Tecentriq can stay as therapy for triple-negative breast cancer, FDA experts say

Roche’s Tecentriq can stay on the US market as a therapy for triple negative breast cancer, advisers to the FDA have said as part of a review of several quickly-approved cancer drugs.

Tecentriq was the first drug to be discussed in the review by the FDA’s Oncologic Drugs Advisory Committee (ODAC) of cancer drugs that received accelerated approvals on the basis of early response data.

The ODAC voted seven to two in favour of maintaining the approval of Tecentriq (atezolizumab) in combination with BMS’ Abraxane (nab-paclitaxel) for adults with unresectable locally advanced or metastatic triple-negative breast cancer with PD-L1 mutations.

While the ODAC’s vote is non-binding the FDA rarely goes against the advice of its expert advisers.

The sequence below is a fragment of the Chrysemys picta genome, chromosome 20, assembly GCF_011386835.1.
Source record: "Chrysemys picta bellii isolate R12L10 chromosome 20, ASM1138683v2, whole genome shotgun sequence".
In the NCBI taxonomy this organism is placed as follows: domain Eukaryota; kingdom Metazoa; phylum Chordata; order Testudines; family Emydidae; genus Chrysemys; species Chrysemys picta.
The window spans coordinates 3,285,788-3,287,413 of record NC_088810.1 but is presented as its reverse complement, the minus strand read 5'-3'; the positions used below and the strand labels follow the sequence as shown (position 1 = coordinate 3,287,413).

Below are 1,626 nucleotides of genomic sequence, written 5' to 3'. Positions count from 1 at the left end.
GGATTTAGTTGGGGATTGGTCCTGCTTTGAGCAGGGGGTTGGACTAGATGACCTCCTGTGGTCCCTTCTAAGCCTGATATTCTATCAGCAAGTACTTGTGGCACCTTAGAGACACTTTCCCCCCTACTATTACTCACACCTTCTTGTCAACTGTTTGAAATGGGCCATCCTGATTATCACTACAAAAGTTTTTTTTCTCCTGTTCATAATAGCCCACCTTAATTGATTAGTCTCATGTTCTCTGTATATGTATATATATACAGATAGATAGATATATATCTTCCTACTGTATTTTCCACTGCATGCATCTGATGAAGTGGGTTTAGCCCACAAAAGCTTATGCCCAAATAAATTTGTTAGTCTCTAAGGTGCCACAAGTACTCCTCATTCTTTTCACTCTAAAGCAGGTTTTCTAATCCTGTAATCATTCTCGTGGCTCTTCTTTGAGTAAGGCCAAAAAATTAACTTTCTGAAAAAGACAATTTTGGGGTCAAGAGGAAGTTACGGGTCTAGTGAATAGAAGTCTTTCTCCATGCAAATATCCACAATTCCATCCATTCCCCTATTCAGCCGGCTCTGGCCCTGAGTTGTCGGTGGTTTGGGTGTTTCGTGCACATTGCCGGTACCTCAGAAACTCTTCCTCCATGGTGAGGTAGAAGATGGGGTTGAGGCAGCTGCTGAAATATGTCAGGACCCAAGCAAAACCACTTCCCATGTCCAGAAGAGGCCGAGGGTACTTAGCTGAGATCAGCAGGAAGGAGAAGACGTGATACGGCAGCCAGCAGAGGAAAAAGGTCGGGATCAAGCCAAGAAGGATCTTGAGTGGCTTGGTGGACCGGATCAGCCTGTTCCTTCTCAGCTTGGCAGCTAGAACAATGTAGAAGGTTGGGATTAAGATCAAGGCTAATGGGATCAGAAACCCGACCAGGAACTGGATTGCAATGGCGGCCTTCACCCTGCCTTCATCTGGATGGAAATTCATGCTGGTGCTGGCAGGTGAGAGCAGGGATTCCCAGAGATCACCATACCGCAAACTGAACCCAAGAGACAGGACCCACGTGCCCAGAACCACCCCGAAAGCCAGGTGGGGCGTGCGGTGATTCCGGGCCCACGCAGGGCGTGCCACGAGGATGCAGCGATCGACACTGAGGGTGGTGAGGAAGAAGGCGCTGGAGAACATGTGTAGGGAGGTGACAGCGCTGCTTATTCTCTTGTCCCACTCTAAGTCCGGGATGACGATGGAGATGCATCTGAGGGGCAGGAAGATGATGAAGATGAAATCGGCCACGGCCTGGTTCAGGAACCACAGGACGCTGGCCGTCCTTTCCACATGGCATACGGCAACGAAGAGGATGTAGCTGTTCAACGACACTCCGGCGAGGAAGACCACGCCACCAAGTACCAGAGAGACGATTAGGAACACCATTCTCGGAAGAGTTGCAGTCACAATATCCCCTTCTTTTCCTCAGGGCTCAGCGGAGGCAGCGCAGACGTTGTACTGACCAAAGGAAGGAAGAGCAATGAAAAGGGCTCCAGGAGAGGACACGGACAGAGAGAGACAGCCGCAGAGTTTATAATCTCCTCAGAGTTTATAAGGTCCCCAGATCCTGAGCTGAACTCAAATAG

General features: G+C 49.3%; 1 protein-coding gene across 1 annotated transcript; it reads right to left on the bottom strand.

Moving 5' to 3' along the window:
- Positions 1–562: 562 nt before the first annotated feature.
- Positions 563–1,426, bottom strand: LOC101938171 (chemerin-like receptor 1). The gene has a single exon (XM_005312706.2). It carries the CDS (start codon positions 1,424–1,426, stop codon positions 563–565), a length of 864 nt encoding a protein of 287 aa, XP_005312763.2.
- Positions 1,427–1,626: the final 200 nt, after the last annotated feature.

In a statement Roche’s Genentech unit, which developed the drug, said the FDA has not announced when it will make a final decision for Tecentriq in this indication.

Drugs granted accelerated approval based on early data usually require survival data to remain on the market in the long term.

In its discussion the ODAC experts said that while it wasn’t ideal that this was not yet available for Tecentriq in TNBC, it was content to wait for the outcome of the IMpassion132 trial due in 2023.

The drug was first approved in TNBC in 2019 and there few alternatives for treatment of this aggressive form of the disease.

Today the ODAC is due to discuss accelerated approvals for Tecentriq and Merck & Co’s rival Keytruda (pembrolizumab) for people with locally advanced or metastatic urothelial cancer, who are ineligible for cisplatin-containing chemotherapy.

The last few months have seen four occasions in which drugmakers have opted to voluntarily withdraw approvals for cancer drugs that failed confirmatory trials.

The earlier voluntarily withdrawn approvals were for Opdivo and Keytruda for relapsed small cell lung cancer (SCLC), and Tecentriq and AstraZeneca’s Imfinzi (durvalumab) for relapsed urothelial carcinoma (UC).

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